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8 Leadership Lessons I Learned from Dan Barber - Chef's Table
September 9, 2016
Dan Barber (Chef and co-owner of Blue Hill and Blue Hill at Stone Barns, New York, US. He was named one of Time magazine’s 100 most influential people in the world in 2009.)
Being a leader is difficult. What exactly does it take to be a leader?
Dan Barber, a celebrated chef, dedicated farmer and food industry revolutionary, has been leading a fight to change the way we think about, and grow, our food for over a decade.
Here are the 8 leadership lessons I learned from Chef Dan Barber's story:
1. Some greater leaders are made -- People who start out with a modicum of innate leadership capability can actually become very good, even great leaders.
Backstory: "Dan was a quiet kid. He wasn't bursting with talent." says David Barber, Dan's older brother. "Do you really want to spend that kind of time reading and writing?" People said to him,"What is your goal?" David later expressed, "Being a leader, there's a high expectation and I think that became a calling that made it clear to him that the work he had in front of him was probably vastly different from what he might have imagined when he started cooking."
2. Passion, Vision and Mission are the three pillars of Leadership.
Backstory: "Dan is really a model of who the modern chef is whose goal is to do more than just feed people a delicious dinner in their restaurant," says Ruth Reichl, acclaimed food writer, "but wants to change his community and, ultimately, the world. That's a very different place for a chef to be than a chef has ever been before." "Where the food you're eating or the place that you're at points out to something larger - a restaurant that has an overriding message and purpose. It's about something." said Dan. "I look at my challenges as creating that cuisine around the things that I believe in. I want the pieces to come together and I want more farms and more diversity. I'd like to keep pushing. How do we think about this 20 years down the road? How do we put them together in a way that speaks to a true Hudson Valley cuisine? That's where we’re headed."
3. A leader who sees the bigger picture is able to inspire and motivate others.
Backstory: "The biggest challenge of working with Dan is we are always moving, pushing, looking for something new, looking for a new angle, looking for a way to rethink what we're doing. I've never felt like we've arrived, and I don't think we ever will arrive. There are times that can be very difficult and frustrating." Adam Kaye, Vice President, Culinary Affairs, Blue Hill expressed, "I will be totally honest. It can be quite frustrating. But it's also incredibly exciting to be a part of something like that."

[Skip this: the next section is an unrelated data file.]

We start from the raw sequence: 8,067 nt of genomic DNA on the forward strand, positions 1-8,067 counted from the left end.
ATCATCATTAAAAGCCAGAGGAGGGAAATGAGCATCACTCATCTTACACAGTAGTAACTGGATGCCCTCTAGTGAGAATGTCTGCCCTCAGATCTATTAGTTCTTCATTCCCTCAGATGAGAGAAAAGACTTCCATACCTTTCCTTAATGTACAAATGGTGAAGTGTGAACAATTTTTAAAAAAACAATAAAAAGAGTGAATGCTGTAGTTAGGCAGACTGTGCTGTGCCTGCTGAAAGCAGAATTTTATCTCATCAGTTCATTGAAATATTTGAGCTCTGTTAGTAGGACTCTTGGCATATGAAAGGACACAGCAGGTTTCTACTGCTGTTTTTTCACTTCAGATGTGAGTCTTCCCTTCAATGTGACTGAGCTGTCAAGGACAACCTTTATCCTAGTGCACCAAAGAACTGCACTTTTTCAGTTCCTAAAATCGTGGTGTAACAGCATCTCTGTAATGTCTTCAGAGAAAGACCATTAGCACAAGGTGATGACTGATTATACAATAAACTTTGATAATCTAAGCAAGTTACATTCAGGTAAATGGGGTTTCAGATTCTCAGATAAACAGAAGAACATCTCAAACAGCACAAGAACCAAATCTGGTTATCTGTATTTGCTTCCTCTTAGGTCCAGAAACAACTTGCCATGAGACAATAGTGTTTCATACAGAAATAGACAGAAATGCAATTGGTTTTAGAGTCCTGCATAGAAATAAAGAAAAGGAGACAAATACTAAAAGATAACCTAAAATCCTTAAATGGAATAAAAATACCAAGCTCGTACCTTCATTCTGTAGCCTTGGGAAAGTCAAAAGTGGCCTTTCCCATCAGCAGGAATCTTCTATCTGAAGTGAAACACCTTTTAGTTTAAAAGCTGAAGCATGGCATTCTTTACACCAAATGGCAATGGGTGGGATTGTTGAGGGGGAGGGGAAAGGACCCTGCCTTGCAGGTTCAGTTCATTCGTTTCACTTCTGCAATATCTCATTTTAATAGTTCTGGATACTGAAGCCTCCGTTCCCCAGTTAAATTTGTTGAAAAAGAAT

4. A leader pours himself into his work.
Backstory: "I have never worked with a chef that is in the trenches with you. From our menu meeting in the morning to running around all service long. He's in there, cooking with us every single day." Adam said, "I think people really just think he sits and writes a lot and is a thinker, but he is truly a working chef this far into his career. A lot of other chefs aren't doing that. He's there all the time."
5. A leader is one who never quits.
Backstory: "I (Dan) believe strongly that good cooking is physical. It demands a kind of conditioning. Because of the drudgery and the hours and the exhaustion that this kind of work demands. It does attract people who are attracted to a certain kind of abuse. It's exhilarating, and the challenge is sort of "How much of it can you stand?"
6. A leader must understand and admit his faults and failings.
Backstory: Dan admits that he has a bad temper. He also acknowledges that shouting at his cooks mercilessly it's not a good way to be successful. Dan indicates, "I do have a temper, and a really bad one, and one that I regret. I don't want to be the kind of chef that intimidates, and acts in a way that's abhorrent, so I am working on it."
7. A leader questions and challenges the status quo.
Backstory: Dan started out just wanting to be a chef and wanting to serve delicious food, but he's got such a restless mind and such a curious imagination that he always asks the next question, Why is this better? What's new? What's good? What's different? When you question everything, you very quickly get to the ethics and to the biology and to the deeper questions, "How do we use the planet? What are our responsibilities to our neighbors? What are our responsibilities to the future?
8. A leader understands the value of teamwork and unity.
Backstory: "(Dan's family farm) is a working farm and a farm laboratory, so we do a lot of projects with different universities and seed companies, and we also have a really strong educational focus, so we're able to have this kind of inter-disciplinary relationship between educators, farmers, engineers, health care practitioners, chefs." Dan explained his partnership that he has built with various entities.
"Always be a first rate version of yourself, not a second rate version of someone else." ~ Judy Garland.